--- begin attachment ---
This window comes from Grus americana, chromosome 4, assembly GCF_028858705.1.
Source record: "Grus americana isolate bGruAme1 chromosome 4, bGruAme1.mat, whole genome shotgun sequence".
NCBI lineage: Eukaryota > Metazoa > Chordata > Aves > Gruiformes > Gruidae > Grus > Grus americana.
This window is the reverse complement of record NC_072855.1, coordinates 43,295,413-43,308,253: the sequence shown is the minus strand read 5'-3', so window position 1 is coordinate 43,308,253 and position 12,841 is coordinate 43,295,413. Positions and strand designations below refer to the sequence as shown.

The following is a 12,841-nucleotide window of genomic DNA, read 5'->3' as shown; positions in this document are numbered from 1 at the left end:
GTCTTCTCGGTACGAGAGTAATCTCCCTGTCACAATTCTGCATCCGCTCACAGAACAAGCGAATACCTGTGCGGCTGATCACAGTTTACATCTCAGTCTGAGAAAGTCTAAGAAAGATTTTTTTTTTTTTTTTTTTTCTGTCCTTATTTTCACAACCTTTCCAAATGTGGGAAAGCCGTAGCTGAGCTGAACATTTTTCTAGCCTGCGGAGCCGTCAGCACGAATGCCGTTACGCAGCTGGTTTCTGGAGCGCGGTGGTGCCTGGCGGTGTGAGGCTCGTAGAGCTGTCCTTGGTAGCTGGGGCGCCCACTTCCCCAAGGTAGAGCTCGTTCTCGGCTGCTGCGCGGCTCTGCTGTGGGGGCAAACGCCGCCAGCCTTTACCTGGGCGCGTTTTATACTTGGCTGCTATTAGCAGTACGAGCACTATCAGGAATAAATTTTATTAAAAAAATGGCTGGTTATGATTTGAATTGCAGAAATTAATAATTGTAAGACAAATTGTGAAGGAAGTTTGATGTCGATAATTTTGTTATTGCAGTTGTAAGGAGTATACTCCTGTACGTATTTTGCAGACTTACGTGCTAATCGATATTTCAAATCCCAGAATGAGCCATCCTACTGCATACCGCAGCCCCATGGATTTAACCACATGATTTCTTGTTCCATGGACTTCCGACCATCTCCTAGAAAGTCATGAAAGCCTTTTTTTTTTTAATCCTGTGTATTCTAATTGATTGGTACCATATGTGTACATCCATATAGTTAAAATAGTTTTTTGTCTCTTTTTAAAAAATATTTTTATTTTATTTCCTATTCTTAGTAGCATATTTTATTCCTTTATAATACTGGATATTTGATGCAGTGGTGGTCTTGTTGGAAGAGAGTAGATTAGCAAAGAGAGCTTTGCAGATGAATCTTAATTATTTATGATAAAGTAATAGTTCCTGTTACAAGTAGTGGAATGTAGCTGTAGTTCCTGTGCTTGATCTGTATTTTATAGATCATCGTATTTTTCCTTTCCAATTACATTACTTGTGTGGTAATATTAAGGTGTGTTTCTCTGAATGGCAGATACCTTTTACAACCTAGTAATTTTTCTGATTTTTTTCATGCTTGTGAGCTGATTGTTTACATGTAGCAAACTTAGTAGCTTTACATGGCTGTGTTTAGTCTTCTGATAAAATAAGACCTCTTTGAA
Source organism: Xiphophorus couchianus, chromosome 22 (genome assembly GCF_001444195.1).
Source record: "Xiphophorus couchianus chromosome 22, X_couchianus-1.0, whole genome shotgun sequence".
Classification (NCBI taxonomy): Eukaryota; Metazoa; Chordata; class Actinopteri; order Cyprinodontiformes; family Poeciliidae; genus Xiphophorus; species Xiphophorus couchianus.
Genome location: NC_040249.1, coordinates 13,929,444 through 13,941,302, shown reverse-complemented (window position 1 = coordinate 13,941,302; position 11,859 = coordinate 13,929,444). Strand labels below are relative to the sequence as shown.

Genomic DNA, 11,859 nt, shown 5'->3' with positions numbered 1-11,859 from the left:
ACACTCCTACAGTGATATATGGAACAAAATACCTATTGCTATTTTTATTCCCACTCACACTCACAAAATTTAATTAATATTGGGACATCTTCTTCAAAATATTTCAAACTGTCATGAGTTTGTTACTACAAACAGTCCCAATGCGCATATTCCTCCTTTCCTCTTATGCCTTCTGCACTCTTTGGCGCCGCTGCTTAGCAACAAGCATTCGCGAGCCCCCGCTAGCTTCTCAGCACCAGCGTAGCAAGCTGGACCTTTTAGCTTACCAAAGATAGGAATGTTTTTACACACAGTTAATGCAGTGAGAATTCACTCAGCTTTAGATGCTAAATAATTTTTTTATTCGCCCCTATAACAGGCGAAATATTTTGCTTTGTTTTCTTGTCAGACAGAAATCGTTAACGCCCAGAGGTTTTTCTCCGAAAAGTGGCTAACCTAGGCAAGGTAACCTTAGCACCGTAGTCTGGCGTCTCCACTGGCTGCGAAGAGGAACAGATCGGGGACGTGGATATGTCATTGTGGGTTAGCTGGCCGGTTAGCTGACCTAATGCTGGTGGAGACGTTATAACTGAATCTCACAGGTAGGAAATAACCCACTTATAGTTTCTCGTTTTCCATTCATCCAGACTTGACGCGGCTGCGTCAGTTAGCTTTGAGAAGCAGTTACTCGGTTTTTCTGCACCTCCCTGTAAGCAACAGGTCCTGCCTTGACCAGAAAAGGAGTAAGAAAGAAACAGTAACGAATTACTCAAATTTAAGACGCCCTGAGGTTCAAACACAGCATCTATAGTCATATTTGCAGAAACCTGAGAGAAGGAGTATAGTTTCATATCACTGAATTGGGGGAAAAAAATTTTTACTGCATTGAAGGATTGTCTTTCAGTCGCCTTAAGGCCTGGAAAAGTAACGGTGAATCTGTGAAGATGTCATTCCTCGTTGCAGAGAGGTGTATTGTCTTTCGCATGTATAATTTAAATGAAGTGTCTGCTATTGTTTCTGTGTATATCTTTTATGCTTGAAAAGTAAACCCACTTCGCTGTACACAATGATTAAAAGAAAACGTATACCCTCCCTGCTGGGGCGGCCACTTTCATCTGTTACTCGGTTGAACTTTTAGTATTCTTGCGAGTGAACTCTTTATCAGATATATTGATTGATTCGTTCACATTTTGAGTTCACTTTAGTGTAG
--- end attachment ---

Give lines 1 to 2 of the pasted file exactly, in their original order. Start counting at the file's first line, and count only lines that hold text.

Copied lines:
This window comes from Grus americana, chromosome 4, assembly GCF_028858705.1.
Source record: "Grus americana isolate bGruAme1 chromosome 4, bGruAme1.mat, whole genome shotgun sequence".